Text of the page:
3 of the most dangerous roads in British Columbia

September 26th, 2018  |  Auto

The province of British Columbia has some unique geographical challenges that increase road risk in the region. B.C.’s distinct highway network traverses mountains and valleys, connecting towns in a scenic fashion.

In similar posts, we looked at the dangerous roads in Ontario and in Canada overall, but in this one we’ll only focus on that west coast province revered by many.

Global News put together a handy list for the worst B.C. roads, and because it’s a bit dated, we’ll supplement their information with some recent collision reports on each roadway.

Whether the scenery distracts road users or negatively impacts road conditions is up for debate, but drivers in B.C. should be aware of the roads that pose them the most risk, based on fatal collision data. If you find yourself travelling through British Columbia, or use these roads frequently, you need to exercise extreme caution and make sure you have proper collision coverage.

Highway 1, between Golden and Revelstoke

This 148 km stretch of the Trans-Canada Highway has been a contender for worst highway in the country for some time.

With long two-lane stretches without dividers or medians, limited shoulders, and the fact that the road crawls and cuts up a mountainside, the beautiful scenery is starkly contrasted with its high volume of major accidents.

Fatal accidents continue to occur on this portion of Highway 1, even despite the best measures made by government at road improvement. From 2004 to 2013, 38 fatal crashes happened between Golden and Revelstoke, while an additional 17 fatal accidents happened just outside of these borders on the same highway.

In December of last 2017, one person was killed and four others hospitalized in a noon-hour collisionon Highway 1, the Trans-Canada Highway, just west of Revelstoke. Two vehicles going in the opposite direction crashed head-on, according to RCMP via CBC News.

Lougheed Highway, between Burnaby and Mission

In 2013, this portion of Highway 7 had hosted the most fatal collisions in all of British Columbia. The road itself was built in 1941 before a population boom, and this portion between Burnaby and Mission narrows into a two-lane highway, though several adjacent parts of the same highway have four lanes of room. The high traffic volume combined with the narrowing road means drivers should be alert at all times if driving on Lougheed.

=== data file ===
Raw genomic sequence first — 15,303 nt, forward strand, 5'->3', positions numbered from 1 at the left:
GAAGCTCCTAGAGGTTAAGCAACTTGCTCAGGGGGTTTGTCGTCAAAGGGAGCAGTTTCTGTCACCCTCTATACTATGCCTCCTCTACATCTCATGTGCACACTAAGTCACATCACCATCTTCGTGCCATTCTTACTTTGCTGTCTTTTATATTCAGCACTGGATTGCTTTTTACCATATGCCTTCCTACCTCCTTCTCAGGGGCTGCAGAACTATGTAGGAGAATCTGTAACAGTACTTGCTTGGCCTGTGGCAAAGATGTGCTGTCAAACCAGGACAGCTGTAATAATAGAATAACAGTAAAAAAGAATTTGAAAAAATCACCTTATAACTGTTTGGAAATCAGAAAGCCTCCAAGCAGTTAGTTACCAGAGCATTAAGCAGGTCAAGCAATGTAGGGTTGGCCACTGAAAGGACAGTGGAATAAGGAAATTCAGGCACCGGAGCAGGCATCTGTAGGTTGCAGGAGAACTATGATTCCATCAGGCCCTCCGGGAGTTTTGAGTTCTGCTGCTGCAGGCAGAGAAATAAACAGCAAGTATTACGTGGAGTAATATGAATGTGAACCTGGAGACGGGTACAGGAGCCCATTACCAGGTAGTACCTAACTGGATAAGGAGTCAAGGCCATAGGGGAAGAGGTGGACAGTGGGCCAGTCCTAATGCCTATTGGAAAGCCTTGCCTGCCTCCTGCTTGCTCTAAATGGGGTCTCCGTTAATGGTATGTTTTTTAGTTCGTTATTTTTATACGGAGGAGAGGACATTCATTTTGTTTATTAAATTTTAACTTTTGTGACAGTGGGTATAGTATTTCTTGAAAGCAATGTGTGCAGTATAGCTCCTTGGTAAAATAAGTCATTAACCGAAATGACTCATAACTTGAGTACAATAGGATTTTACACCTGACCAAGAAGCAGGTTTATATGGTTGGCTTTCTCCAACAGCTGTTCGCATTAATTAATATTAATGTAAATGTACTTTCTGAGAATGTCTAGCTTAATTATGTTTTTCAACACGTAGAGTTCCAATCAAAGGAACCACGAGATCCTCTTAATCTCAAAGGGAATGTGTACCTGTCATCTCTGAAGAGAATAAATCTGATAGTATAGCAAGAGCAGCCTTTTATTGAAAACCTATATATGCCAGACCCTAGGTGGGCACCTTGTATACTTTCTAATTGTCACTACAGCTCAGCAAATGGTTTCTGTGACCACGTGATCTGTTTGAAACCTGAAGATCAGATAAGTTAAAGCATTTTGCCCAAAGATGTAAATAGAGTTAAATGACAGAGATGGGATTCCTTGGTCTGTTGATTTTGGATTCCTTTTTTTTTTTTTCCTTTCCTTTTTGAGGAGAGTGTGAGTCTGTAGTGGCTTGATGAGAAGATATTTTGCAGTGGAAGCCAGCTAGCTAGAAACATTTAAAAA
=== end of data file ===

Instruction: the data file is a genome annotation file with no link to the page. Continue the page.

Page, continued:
This winding road had seen 33 fatal crashes over a ten-year period, and that number unfortunately still grows.

On September 21, 2018, one person was killed in a pickup truck crash that ended up shutting down the highway in Burnaby for “several hours” after it occurred around 1:30 am. Slick road conditions played a factor in the crash that threw the vehicle into a ditch, killing the driver and sending two passengers to hospital.

Coquihalla Highway, between Merritt and Hope

The Coquihalla stretch of Highway 5 takes drivers right over a mountain range on an uneven surface elevated over 1,000 metres. The TV series Highway Thru Hell more or less immortalized the roadway as one of Canada’s worst, despite how “structurally sound” it may be.

Poor driving and unnecessary road risks paint this gorgeous area approaching Kamloops emergency red.

On July 31, 2018, CTV News reported that a “fiery crash on B.C.’s Coquihalla Highway caused a brush fire and a second deadly accident late Monday [after] two transport trucks collided about 50 kilometres north of Hope.” 

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